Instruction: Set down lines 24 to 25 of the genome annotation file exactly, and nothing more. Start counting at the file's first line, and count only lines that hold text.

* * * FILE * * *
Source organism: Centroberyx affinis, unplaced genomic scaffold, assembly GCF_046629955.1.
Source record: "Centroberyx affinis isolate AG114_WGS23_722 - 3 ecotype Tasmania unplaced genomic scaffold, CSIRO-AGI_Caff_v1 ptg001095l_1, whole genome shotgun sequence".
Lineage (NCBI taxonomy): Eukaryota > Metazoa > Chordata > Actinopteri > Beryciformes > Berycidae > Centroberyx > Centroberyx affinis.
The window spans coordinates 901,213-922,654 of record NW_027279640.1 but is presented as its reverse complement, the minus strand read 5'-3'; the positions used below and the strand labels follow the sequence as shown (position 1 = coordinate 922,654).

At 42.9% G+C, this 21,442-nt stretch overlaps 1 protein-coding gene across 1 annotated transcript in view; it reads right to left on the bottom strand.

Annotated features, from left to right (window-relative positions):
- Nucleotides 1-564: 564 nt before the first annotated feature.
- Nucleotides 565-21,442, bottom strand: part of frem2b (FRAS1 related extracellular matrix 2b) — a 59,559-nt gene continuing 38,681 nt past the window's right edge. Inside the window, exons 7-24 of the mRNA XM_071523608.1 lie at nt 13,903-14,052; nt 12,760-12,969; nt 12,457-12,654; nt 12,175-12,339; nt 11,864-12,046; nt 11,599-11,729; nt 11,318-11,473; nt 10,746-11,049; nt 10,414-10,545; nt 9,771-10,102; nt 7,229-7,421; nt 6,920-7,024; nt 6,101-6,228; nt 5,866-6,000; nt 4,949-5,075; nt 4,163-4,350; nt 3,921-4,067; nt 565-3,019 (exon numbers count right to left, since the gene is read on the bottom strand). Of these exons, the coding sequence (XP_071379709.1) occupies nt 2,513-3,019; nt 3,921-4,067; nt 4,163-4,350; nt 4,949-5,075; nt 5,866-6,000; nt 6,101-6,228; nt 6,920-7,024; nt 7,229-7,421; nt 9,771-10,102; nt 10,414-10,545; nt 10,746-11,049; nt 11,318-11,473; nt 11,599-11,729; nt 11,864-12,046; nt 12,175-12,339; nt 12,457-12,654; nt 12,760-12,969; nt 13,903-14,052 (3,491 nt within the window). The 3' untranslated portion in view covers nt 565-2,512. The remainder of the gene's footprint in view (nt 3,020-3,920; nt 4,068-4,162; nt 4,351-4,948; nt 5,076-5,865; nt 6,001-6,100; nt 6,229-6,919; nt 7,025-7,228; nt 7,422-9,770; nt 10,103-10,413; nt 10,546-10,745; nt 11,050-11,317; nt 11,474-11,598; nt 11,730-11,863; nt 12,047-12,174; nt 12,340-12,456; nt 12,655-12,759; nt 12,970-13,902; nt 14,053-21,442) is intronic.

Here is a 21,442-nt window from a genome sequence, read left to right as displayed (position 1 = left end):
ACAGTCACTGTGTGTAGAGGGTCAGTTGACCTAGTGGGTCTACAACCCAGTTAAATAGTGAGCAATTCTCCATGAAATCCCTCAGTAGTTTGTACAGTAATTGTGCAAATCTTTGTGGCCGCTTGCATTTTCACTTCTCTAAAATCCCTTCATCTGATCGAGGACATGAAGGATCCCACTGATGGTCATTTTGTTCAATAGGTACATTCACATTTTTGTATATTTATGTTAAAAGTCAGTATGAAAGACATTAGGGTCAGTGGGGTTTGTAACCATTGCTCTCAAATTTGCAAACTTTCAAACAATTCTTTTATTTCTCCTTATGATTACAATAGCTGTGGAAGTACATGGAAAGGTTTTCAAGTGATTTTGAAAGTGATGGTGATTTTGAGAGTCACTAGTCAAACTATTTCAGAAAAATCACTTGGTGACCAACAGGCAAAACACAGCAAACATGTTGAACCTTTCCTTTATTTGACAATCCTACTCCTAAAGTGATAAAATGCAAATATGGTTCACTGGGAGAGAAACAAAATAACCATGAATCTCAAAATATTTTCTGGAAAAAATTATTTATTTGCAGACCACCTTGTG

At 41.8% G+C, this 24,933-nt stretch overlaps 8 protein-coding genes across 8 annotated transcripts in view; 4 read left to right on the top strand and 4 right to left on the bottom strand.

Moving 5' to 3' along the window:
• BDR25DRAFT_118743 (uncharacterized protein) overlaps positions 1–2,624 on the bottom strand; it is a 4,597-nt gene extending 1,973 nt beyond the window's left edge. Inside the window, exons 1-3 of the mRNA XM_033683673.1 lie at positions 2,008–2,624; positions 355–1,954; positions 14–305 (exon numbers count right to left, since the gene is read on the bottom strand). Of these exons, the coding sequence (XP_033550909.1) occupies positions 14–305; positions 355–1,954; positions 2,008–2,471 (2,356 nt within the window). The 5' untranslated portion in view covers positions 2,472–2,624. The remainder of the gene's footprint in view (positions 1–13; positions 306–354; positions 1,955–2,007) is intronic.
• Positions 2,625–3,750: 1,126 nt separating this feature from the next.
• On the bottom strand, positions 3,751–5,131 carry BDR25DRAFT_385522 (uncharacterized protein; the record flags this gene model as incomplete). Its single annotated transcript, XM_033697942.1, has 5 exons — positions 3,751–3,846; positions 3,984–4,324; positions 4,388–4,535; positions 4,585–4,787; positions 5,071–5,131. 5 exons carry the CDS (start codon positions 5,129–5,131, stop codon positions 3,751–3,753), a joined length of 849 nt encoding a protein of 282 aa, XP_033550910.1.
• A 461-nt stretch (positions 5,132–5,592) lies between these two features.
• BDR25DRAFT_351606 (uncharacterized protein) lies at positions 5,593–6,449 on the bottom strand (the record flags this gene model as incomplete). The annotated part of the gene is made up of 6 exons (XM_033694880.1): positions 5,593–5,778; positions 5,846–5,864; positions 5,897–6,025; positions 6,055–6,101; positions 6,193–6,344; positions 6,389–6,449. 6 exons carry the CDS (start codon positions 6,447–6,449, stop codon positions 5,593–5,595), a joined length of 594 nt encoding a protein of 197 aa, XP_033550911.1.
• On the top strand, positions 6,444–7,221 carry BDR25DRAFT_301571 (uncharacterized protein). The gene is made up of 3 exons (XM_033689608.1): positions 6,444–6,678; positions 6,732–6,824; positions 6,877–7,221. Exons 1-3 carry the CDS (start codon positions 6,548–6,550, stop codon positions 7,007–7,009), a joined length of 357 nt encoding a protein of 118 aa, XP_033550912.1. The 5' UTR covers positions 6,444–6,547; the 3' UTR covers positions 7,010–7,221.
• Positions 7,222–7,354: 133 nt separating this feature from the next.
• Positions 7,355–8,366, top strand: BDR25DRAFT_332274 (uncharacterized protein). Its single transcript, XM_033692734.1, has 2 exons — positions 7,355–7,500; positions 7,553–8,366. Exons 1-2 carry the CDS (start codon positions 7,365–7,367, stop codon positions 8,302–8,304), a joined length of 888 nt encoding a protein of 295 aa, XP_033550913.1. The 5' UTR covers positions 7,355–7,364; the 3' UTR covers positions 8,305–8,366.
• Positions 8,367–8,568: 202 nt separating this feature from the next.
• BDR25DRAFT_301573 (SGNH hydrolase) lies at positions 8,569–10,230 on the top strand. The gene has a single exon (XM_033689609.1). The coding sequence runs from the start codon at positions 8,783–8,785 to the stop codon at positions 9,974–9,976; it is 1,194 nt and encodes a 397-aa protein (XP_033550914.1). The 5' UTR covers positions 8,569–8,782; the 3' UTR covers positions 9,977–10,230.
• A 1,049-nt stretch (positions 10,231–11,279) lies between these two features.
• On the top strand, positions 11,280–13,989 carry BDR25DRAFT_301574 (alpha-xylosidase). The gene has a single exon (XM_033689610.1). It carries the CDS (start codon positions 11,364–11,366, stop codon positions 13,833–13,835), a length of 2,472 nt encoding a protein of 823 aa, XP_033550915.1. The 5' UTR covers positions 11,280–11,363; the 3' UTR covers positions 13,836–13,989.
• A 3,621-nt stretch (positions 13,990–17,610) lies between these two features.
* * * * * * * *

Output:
• On the top strand, positions 11,280–13,989 carry BDR25DRAFT_301574 (alpha-xylosidase). The gene has a single exon (XM_033689610.1). It carries the CDS (start codon positions 11,364–11,366, stop codon positions 13,833–13,835), a length of 2,472 nt encoding a protein of 823 aa, XP_033550915.1. The 5' UTR covers positions 11,280–11,363; the 3' UTR covers positions 13,836–13,989.
• A 3,621-nt stretch (positions 13,990–17,610) lies between these two features.